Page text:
Holiday Sides

These Thanksgiving sides easily double for any holiday get-together.

Chef Tyler Thomas, River and rail, Va Oyster and Cornbread dressing

Tyler Thomas

The River and Rail Restaurant, Roanoke

Chef Tyler Thomas, River and rail, Va Oyster and Cornbread dressing

Every chef dreams of a day off, and for Tyler Thomas, Thanksgiving is it.

“I love Thanksgiving because to me it is a holiday in its most pure form,” he says. “You spend time with loved ones while bonding over food and memories with no expectations of gifts or extravagant activities.”

“Also, it is one of the holidays where I relax most, because outside of cooking the bird, making the gravy, and one or two side dishes, I am always encouraged by my family to stay out of the kitchen and relax.”

Heading outside with a cold drink, he’d babysit the turkey in the smoker. “Then, a few years back, I began introducing oysters into the mix,” he recalls. “I love to shuck them for my family and serve them with lemon and hot sauce, as well as doing my version of Oysters Rockefeller on the grill.”

It’s those oysters—one of Virginia’s culinary calling cards—that also find their way into his traditional cornbread dressing. Homemade cornbread mixes with hot Italian sausage (he recommends one by Yard Bull Meats), vegetables, seasonings, and fat, rich Virginia oysters to create a very Virginia side.

Virginia Oyster and Cornbread Dressing
  • 2½ quarts cubed cornbread (not sweet)
  • 4 tablespoons butter
  • 12 ounces hot Italian sausage 
  • 1 small onion, finely chopped
  • 1 large stalk of celery, finely chopped
  • ½ medium fennel bulb, finely chopped
  • 1 large garlic clove, minced
  • 1 teaspoon fresh thyme, minced
  • 1½ cups chicken stock
  • 2 large eggs
  • 1 tablespoon fresh tarragon, minced
  • 1 tablespoon flat-leaf parsley, minced and divided
  • 16 medium raw oysters, shucked and chopped,
  • liquor reserved
  • Kosher salt
  • Freshly ground black pepper

Preheat oven to 425°F. Spread the cornbread evenly over two rimmed baking sheets. Stagger sheets on oven racks and bake until lightly toasted, about 10 minutes. Remove from the oven and allow to cool.

In a large pan, melt butter over medium-high heat until foaming subsides, about two minutes. Do not allow the butter to brown. Add sausage and mash with a stiff whisk or potato masher to break up into fine pieces, no larger than ¼-inch. Cook, stirring frequently, until only a few bits of pink remain, about 8 minutes. Add onion, celery, fennel, garlic, and thyme, and cook, stirring frequently, until vegetables are softened, about 10 minutes. Remove from heat, and add half of the chicken stock.

Add the remaining chicken stock, eggs, tarragon, and half of the parsley to a medium bowl and whisk vigorously. Stir constantly with a wooden spoon, and slowly pour the egg mixture into the sausage mixture. Add cornbread cubes, oysters, and oyster liquor, folding in gently until evenly mixed. Season lightly with salt and pepper.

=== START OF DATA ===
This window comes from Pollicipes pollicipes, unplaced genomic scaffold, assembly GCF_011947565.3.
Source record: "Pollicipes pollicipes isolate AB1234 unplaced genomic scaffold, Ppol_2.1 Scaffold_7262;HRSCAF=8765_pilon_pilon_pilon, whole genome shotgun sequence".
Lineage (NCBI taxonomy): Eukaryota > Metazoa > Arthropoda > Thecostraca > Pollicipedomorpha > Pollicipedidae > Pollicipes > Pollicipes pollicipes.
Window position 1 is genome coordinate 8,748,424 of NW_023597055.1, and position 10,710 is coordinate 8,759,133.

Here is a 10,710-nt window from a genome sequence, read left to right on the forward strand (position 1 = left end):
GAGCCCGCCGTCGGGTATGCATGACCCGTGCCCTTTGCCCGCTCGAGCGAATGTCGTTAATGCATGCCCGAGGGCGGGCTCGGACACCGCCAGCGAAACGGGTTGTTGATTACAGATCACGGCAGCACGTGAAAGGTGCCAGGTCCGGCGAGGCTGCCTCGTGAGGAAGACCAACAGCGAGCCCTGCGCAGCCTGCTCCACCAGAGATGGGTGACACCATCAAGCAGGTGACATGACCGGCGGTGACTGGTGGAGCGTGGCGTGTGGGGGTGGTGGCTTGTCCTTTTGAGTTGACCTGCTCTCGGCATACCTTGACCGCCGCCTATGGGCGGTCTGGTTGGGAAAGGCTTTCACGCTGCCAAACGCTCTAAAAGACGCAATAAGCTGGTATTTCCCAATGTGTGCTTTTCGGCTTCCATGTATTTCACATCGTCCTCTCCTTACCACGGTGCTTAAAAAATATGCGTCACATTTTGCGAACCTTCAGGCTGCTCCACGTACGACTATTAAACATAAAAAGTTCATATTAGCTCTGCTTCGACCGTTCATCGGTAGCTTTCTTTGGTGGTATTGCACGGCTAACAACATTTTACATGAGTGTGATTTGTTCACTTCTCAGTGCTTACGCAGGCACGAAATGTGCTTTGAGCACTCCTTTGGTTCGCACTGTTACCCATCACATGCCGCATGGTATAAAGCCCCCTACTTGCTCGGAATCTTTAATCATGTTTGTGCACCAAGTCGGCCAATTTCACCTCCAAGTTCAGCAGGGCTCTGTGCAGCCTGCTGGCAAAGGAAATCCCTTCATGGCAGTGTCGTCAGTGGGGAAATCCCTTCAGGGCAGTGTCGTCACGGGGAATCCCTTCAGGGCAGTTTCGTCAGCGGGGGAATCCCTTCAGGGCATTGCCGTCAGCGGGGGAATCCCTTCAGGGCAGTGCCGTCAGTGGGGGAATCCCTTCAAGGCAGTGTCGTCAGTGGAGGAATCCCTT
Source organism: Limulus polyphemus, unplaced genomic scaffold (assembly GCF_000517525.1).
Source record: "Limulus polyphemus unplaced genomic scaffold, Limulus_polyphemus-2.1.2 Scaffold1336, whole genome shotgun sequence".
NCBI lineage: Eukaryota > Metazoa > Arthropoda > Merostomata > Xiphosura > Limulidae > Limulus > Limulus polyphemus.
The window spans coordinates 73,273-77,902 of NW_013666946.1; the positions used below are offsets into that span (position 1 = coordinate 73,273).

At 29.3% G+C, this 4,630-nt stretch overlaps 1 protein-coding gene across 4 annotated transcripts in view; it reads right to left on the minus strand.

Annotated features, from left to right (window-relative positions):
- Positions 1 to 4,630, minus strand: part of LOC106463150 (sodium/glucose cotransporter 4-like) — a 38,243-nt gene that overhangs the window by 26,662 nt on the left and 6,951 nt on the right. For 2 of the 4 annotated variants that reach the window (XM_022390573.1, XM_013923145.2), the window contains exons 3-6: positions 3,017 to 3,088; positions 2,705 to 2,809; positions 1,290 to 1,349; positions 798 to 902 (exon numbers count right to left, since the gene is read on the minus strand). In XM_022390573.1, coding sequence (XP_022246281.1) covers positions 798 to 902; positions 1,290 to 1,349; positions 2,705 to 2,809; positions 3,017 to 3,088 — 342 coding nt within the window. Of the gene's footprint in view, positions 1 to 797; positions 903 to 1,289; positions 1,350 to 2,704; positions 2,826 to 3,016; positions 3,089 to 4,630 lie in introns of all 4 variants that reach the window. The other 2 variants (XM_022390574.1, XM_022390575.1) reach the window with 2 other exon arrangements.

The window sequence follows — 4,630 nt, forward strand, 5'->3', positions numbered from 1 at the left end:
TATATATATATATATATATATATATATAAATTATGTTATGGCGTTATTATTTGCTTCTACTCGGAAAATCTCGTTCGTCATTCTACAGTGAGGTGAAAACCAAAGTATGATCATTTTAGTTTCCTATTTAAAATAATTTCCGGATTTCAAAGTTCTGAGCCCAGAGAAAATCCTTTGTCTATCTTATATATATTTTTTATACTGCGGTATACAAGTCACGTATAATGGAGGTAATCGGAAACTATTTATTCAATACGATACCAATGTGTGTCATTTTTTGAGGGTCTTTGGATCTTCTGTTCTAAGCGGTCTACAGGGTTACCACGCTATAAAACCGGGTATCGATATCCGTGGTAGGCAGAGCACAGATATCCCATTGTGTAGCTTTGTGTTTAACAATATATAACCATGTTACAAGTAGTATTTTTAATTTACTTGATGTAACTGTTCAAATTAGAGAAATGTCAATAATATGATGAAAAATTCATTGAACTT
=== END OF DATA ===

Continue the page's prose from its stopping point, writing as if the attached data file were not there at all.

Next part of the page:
Transfer dressing to a buttered 9 x 13-inch rectangular baking dish. The dressing can be covered with aluminum foil and refrigerated for up to two days at this point; the flavor will improve as it sits. When ready to bake, preheat the oven to 375°F. Uncover the dressing and bake to 150°F internally at the center of the dish and the dressing is crisped on top, about 45 minutes. Remove from the oven, let cool for 5 minutes, sprinkle with remaining parsley, and serve. Serves 12-16

Alvin Williams

Cobalt Grille, Virginia Beach

Chef Alvin Williams, Georgina FIre Bussels sprouts, Cobalt Grille

Raised by Jamaican parents, Alvin Williams didn’t celebrate Thanksgiving as a child growing up in England. But during his two-plus decades at the Cobalt Grille in Virginia Beach, his carefully crafted Thanksgiving menu has become a much-anticipated tradition for families dining out on the holiday. And along the way, he’s managed to pay homage to customary dishes while putting his own signature on this uniquely American holiday. 

“I notice that stuffing always starts a great debate about what makes the best stuffing and everyone has an opinion, whether it be the addition of oysters, mushrooms, or certain herbs. It always makes for a great conversation,” Williams says. “If stuffing were absent from the table, things would not be the same for me.”

Williams has two Thanksgivings: dinner with guests during the day at his restaurant and later with his family once he gets home. On the table he mixes American classics with a taste from home including Yorkshire pudding and sherry trifle. 

They’ll be enjoyed alongside stuffing, buttery mashed potatoes, cranberry sauce, and an addictive bacon and garlic-spiked dish of roasted Brussels sprouts.

Georgian Fire Brussels Sprouts
  • 16 ounces, or about 2 cups, Brussels sprouts
  • 1/8 teaspoon salt 
  • 1/8 teaspoon pepper
  • 2 ounces roasted Georgian Fire (a very hot garlic with intense flavor) garlic cloves confit*
  • 1-2 slices applewood smoked bacon, chopped
  • 2 ounces dried cranberries

Chef Alvin Williams, Georgina FIre Bussels sprouts, Cobalt Grille

De-stem and half or quarter sprouts, depending on size. Place into a foil pan or oven-proof glass dish, and season with salt and pepper. Pour over garlic confit and oil.

Cook bacon, then add it (with fat) to Brussels sprouts. Roast at 400°F for 30 minutes until sprouts are roasted and heated through. Five minutes before removing from oven, stir in dried cranberries. Serves 4-6

*Editor’s note: Garlic confit is easy to make by cooking the peeled cloves from two heads of garlic in one cup extra virgin olive oil on a low temperature, stirring occasionally, for about 45 minutes until the garlic becomes a rich golden color and soft to the touch. 

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